Modern day Pok-ta-pok players in action

3,000-Year-Old Ball Game Where Losers Lost Their Heads Is Revived in Mexico

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In order to commemorate and honor Mexican heritage, teams from Mexico and Belize competed against each other in a three millennia-old game known as Ulama. The game took place in the ancient Mayan city of Teotihuacan on Saturday, gathering a large crowd of fans cheering and celebrating their ancient Mesoamerican roots.

The “Resurrection” of the Most Ancient Team Sport in History

In Mexico, local organizers have been trying for over a decade now to revive an ancient Mesoamerican ball game because of its cultural and religious significance for the people of Central America. As BBC News reports , Ulama is considered to be the oldest known team sport in the world since it was played by the ancient Mesoamerican cultures of Central America nearly a thousand years before the establishment of the first ancient Olympic Games in Greece. The game was played for almost 2,500 years before being banned by the Spanish invaders.

Ulama: The Deadly Sport of the Ancient Americas

As Bryan Hill reports in a previous Ancient Origins article , this athletic event was not just a game for the ancient peoples, but a major part of Mesoamerican culture played by the Olmec, Mayan and Aztec civilizations. According to ancient texts Ulama was viewed as a battle between the sun against the moon and stars representing the principle of lightness and darkness (and possibly the battle between good and evil). Additionally, the motion of the ball symbolized the rotation of the sun for the Aztez, Olmeca and Mayan people.

Ball player disc from Chinkultic, Chiapas

Ball player disc from Chinkultic, Chiapas ( CC By 2.0 )

To the Mayans, the game was known as Pok a Tok, to the Aztec it was Tlachtli, while nowadays most people refer to it as Ulama.  Believed to have extended as far south as Paraguay and north into present day Arizona, the earliest known Mesoamerican ball court is Paso de la Amada in Mexico, which has been radiocarbon dated to around 3600 years old.  Nearly 1,300 Mesoamerican ball courts have been found to this day and it is estimated that every Mesoamerican city of antiquity had at least one.  The Olmec courts were the size of a modern day football field and when seen from an aerial view, looked like a capital “I” with two perpendicular end zones at the top and bottom.  They were lined with stone blocks and played on a rectangular court with slanted walls.  These walls were often plastered and brightly painted.  Serpents, jaguars, raptors were depicted alongside images of human sacrifice suggesting a connection to the divinity.

The ball game court of Chichen Itzá

The ball game court of Chichen Itzá ( CC by SA 3.0 )

The exact rules of the game are unknown since the evidence available is garnered from the interpretations made from sculptures, art, ball courts, and glyphs. From the available archaeological finds, however, historians estimate that the large rubber ball used could weigh up to three to eight pounds and had a diameter around 25 to 37 centimeters (10 to 12 inches).  This was about the size of a basketball except that the ball was more solid on the inside (weighing much more), often resulting the death of players when it hit them in the wrong place. For that reason and to prevent severe injuries or death, players eventually began wearing equipment.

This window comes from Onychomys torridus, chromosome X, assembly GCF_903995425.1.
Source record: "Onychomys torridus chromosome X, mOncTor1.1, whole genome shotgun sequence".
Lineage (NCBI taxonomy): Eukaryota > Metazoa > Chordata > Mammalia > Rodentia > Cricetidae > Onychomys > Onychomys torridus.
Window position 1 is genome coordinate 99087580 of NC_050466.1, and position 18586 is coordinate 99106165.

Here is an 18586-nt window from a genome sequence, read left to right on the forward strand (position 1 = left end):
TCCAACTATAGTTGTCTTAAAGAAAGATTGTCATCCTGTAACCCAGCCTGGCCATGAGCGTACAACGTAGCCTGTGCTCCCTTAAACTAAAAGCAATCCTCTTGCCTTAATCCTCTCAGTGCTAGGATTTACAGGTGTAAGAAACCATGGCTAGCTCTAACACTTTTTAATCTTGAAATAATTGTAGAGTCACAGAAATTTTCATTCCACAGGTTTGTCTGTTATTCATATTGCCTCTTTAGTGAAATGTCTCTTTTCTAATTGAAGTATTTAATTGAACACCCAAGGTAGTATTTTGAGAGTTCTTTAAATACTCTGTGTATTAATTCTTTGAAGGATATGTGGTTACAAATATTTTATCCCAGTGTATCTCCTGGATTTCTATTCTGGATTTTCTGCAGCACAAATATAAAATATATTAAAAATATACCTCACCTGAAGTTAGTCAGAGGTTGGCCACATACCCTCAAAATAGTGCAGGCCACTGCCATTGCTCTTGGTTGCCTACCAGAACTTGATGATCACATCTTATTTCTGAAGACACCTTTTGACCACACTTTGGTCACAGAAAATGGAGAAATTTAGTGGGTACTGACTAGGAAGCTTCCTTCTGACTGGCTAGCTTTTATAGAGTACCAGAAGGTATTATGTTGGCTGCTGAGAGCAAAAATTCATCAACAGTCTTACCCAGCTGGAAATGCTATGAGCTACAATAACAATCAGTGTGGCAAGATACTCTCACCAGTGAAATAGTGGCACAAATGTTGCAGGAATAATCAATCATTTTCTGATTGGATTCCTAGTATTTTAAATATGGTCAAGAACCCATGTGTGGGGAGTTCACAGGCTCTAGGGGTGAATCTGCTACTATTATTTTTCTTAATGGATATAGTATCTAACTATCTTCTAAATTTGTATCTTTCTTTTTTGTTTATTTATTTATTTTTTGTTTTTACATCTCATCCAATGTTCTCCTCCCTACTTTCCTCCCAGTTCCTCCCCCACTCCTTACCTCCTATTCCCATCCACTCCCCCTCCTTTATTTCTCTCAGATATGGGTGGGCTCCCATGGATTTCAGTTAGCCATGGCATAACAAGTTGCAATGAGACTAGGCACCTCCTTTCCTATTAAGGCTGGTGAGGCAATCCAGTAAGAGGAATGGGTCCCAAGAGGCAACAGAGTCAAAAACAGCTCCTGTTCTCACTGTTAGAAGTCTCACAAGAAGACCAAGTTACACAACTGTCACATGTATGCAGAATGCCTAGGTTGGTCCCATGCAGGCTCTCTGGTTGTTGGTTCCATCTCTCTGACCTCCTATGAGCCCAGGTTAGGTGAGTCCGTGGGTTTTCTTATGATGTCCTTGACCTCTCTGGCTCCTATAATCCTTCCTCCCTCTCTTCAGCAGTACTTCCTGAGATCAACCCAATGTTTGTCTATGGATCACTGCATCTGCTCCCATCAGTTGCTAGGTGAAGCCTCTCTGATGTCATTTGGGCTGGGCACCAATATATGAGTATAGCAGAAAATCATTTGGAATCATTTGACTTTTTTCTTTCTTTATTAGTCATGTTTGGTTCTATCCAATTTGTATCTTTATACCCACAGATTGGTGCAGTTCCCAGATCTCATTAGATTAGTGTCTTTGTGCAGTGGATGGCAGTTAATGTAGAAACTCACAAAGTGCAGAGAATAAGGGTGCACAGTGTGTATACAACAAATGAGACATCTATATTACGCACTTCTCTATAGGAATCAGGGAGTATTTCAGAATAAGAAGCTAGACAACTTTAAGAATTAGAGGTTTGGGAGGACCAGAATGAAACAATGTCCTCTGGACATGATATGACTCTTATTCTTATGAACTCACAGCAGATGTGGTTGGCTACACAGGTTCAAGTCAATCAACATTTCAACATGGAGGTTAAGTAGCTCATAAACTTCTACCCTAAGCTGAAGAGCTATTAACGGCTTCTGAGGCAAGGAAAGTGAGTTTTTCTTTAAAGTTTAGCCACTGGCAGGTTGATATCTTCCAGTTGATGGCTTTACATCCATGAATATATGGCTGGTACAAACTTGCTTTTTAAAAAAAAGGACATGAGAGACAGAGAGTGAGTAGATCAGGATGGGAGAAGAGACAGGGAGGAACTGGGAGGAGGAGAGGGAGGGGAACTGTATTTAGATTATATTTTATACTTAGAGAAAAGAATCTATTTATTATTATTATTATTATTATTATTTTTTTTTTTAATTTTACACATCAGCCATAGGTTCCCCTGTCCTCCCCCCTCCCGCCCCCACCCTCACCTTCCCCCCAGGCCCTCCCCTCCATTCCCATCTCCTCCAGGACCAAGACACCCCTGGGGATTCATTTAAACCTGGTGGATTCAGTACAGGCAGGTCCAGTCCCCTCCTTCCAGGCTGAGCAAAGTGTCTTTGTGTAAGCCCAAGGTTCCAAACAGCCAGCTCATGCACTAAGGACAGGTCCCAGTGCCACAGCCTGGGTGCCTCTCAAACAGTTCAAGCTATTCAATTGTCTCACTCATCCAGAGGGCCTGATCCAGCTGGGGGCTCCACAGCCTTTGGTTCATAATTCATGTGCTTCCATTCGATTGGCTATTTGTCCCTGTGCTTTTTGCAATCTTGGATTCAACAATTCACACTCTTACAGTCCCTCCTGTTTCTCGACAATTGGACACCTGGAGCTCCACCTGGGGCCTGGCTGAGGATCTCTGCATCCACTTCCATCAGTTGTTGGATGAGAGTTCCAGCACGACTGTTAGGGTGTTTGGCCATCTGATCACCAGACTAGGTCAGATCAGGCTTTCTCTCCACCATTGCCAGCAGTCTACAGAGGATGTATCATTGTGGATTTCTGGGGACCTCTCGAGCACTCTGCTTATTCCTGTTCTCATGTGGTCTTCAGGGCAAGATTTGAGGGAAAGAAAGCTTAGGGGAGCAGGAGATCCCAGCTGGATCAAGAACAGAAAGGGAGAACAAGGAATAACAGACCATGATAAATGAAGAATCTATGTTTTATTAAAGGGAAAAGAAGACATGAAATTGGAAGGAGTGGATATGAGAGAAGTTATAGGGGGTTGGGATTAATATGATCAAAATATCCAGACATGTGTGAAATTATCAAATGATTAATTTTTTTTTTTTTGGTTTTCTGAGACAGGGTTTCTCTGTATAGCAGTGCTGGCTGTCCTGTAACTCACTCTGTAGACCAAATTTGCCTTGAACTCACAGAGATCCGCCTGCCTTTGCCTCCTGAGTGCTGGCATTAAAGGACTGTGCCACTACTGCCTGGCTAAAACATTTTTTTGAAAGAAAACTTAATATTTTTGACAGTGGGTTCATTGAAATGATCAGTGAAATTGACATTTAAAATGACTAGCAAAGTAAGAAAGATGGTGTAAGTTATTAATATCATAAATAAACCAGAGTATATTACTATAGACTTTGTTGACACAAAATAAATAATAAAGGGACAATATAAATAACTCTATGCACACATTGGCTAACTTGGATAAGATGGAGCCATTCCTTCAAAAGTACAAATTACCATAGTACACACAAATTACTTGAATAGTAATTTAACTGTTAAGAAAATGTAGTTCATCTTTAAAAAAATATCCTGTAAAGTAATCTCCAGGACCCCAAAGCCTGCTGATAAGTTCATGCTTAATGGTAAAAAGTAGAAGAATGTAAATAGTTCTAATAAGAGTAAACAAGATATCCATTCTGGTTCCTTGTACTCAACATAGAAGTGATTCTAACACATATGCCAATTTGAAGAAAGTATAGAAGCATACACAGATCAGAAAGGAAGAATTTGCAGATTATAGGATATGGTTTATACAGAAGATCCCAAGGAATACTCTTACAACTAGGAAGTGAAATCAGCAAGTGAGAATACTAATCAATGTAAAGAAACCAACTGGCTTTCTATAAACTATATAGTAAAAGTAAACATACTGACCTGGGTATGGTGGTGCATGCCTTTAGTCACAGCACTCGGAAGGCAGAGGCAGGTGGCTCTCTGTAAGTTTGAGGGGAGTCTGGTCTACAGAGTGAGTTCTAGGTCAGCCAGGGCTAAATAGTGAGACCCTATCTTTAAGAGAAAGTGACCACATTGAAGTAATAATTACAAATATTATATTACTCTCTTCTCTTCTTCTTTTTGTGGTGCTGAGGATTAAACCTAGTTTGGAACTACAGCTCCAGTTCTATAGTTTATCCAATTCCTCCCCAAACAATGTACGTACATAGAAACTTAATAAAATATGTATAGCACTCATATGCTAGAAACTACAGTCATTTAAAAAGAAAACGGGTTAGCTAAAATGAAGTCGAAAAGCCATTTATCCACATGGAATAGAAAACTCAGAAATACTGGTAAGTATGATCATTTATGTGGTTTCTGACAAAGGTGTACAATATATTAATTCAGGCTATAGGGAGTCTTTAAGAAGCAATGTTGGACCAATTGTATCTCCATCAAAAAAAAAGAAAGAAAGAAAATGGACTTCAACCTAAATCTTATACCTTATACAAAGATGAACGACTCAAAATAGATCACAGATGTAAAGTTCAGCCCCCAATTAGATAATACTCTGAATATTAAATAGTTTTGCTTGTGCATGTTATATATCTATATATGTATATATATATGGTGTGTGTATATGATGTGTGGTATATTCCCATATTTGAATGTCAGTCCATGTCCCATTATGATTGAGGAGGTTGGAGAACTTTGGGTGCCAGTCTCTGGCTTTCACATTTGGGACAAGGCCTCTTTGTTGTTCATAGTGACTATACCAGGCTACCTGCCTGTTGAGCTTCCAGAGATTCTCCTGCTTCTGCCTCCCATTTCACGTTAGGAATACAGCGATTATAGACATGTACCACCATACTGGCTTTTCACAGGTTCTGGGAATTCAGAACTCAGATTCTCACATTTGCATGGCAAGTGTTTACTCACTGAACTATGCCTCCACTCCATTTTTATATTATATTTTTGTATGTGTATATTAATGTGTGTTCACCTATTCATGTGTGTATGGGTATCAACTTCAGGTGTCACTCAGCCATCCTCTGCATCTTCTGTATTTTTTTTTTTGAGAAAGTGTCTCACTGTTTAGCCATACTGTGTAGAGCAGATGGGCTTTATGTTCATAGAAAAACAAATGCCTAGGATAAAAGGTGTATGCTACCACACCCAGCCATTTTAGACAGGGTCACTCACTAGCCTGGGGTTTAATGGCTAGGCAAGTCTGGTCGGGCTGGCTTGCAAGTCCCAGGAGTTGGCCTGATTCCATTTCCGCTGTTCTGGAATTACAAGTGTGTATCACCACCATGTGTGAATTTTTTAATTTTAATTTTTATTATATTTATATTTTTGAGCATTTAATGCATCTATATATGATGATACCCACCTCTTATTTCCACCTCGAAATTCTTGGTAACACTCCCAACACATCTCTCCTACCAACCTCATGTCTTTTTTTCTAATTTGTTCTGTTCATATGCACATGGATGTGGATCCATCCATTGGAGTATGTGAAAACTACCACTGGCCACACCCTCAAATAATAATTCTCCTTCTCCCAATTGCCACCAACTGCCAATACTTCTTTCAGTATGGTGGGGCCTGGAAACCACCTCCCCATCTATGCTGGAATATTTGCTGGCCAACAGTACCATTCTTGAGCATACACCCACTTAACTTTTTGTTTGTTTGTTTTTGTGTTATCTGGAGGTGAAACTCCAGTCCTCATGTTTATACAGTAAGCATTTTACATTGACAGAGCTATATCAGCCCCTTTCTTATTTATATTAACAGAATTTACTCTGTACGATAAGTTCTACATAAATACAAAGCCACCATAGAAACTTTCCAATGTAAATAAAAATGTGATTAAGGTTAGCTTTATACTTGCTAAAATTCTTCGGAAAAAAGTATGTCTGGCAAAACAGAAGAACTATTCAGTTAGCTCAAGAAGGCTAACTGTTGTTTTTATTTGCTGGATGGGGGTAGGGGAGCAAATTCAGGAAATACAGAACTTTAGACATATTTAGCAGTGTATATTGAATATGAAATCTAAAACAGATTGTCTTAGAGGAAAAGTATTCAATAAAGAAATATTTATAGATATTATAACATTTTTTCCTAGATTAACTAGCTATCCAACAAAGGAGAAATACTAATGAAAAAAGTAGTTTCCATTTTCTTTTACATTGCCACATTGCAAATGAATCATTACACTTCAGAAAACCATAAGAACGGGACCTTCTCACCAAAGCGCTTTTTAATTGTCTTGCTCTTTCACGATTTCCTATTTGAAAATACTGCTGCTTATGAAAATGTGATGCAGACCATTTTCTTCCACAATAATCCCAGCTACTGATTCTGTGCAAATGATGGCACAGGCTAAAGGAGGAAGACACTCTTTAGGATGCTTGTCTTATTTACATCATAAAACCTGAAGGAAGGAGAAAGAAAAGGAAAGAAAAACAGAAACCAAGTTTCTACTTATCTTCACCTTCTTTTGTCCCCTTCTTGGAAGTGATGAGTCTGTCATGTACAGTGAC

The most interesting part, however, is the fact that if a particular game had a religious purpose, the losing team were decapitated and offered as a sacrifice. And that’s not just speculation. Various illustrations included in Pre-columbian books such as the Codex Borgia and on carved stone friezes decorating the walls of ball courts at the sites of Chichen Itza and El Tajin, clearly portray the decapitation of one team’s captain by the other or by a priest. 

Small detail of a reproduction of a mural at the Tepantitla complex of Teotihuacan depicting a ball player

Small detail of a reproduction of a mural at the Tepantitla complex of Teotihuacan depicting a ball player ( CC by SA 2.0 )

Ulama in 2017

Fortunately for the players who are willing to play the modern form of the game today, Ulama’s rules have softened up drastically compared to the ancient game’s deadly practices. The game is played by teams of seven players, who try to pound a heavy solid rubber ball up and down an arrow pitch, using their hips. Modern Ulama could be described as an equivalent sport to soccer but with the main difference being that the players are only allowed to use their hips instead of their feet. When one team fails to keep the ball within the playing field then the opposing team earns a point.

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Myths & Legends

A stereotypical depiction of a leprechaun
The leprechaun is perhaps one of the best-known creatures in Irish folklore. Leprechauns are popularly depicted as little men with beards dressed in green coats and tall green hats. Other well-known beliefs about leprechauns include the pot of gold that they are said to keep at the end of the rainbow, and their mischievous nature. Whilst many are familiar with this general depiction of the leprechaun, there are other aspects of these Irish creatures that are less well-known.

Opinion

Left side view of the Pyramid of the Sun, Teotihuacan.
Teotihuacan’s Lost Kings, a television special, took an hour long look at the great city, its inhabitants, and the excavation of the Temple of Quetzalcoatl, (also known as the Feathered Serpent Pyramid.) The program revealed evidence of advanced engineering built into a tunnel system, and placed directly underneath the Pyramid.

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